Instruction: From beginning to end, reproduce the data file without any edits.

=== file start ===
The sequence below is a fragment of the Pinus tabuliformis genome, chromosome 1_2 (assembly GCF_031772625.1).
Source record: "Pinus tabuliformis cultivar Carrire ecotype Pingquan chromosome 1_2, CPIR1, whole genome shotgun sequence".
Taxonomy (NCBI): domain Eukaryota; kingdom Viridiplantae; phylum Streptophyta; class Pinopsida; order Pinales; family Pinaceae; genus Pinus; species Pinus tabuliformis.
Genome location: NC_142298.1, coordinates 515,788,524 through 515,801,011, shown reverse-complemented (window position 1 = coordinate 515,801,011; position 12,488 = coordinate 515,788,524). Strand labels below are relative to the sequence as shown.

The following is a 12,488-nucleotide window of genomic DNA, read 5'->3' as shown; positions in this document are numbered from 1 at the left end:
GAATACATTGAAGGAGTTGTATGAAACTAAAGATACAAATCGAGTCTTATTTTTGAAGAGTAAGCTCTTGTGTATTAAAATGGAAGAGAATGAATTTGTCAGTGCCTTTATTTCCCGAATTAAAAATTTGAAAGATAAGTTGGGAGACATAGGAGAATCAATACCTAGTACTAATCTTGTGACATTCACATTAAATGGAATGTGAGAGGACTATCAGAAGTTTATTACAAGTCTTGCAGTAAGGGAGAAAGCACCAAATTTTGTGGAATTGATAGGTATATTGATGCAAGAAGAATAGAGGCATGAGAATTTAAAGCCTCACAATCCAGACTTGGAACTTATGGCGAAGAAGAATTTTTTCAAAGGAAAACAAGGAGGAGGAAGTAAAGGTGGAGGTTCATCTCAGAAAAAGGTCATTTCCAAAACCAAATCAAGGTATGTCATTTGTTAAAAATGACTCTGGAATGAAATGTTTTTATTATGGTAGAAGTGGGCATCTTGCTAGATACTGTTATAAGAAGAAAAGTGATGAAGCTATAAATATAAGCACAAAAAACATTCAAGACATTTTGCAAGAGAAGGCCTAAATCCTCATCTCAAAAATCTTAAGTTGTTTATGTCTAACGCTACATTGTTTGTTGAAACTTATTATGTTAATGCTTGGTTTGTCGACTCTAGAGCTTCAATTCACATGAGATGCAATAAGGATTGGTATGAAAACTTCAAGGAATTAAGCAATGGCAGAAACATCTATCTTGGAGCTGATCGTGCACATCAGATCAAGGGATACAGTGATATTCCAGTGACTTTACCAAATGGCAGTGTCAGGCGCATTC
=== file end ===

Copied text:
The sequence below is a fragment of the Pinus tabuliformis genome, chromosome 1_2 (assembly GCF_031772625.1).
Source record: "Pinus tabuliformis cultivar Carrire ecotype Pingquan chromosome 1_2, CPIR1, whole genome shotgun sequence".
Taxonomy (NCBI): domain Eukaryota; kingdom Viridiplantae; phylum Streptophyta; class Pinopsida; order Pinales; family Pinaceae; genus Pinus; species Pinus tabuliformis.
Genome location: NC_142298.1, coordinates 515,788,524 through 515,801,011, shown reverse-complemented (window position 1 = coordinate 515,801,011; position 12,488 = coordinate 515,788,524). Strand labels below are relative to the sequence as shown.

The following is a 12,488-nucleotide window of genomic DNA, read 5'->3' as shown; positions in this document are numbered from 1 at the left end:
GAATACATTGAAGGAGTTGTATGAAACTAAAGATACAAATCGAGTCTTATTTTTGAAGAGTAAGCTCTTGTGTATTAAAATGGAAGAGAATGAATTTGTCAGTGCCTTTATTTCCCGAATTAAAAATTTGAAAGATAAGTTGGGAGACATAGGAGAATCAATACCTAGTACTAATCTTGTGACATTCACATTAAATGGAATGTGAGAGGACTATCAGAAGTTTATTACAAGTCTTGCAGTAAGGGAGAAAGCACCAAATTTTGTGGAATTGATAGGTATATTGATGCAAGAAGAATAGAGGCATGAGAATTTAAAGCCTCACAATCCAGACTTGGAACTTATGGCGAAGAAGAATTTTTTCAAAGGAAAACAAGGAGGAGGAAGTAAAGGTGGAGGTTCATCTCAGAAAAAGGTCATTTCCAAAACCAAATCAAGGTATGTCATTTGTTAAAAATGACTCTGGAATGAAATGTTTTTATTATGGTAGAAGTGGGCATCTTGCTAGATACTGTTATAAGAAGAAAAGTGATGAAGCTATAAATATAAGCACAAAAAACATTCAAGACATTTTGCAAGAGAAGGCCTAAATCCTCATCTCAAAAATCTTAAGTTGTTTATGTCTAACGCTACATTGTTTGTTGAAACTTATTATGTTAATGCTTGGTTTGTCGACTCTAGAGCTTCAATTCACATGAGATGCAATAAGGATTGGTATGAAAACTTCAAGGAATTAAGCAATGGCAGAAACATCTATCTTGGAGCTGATCGTGCACATCAGATCAAGGGATACAGTGATATTCCAGTGACTTTACCAAATGGCAGTGTCAGGCGCATTC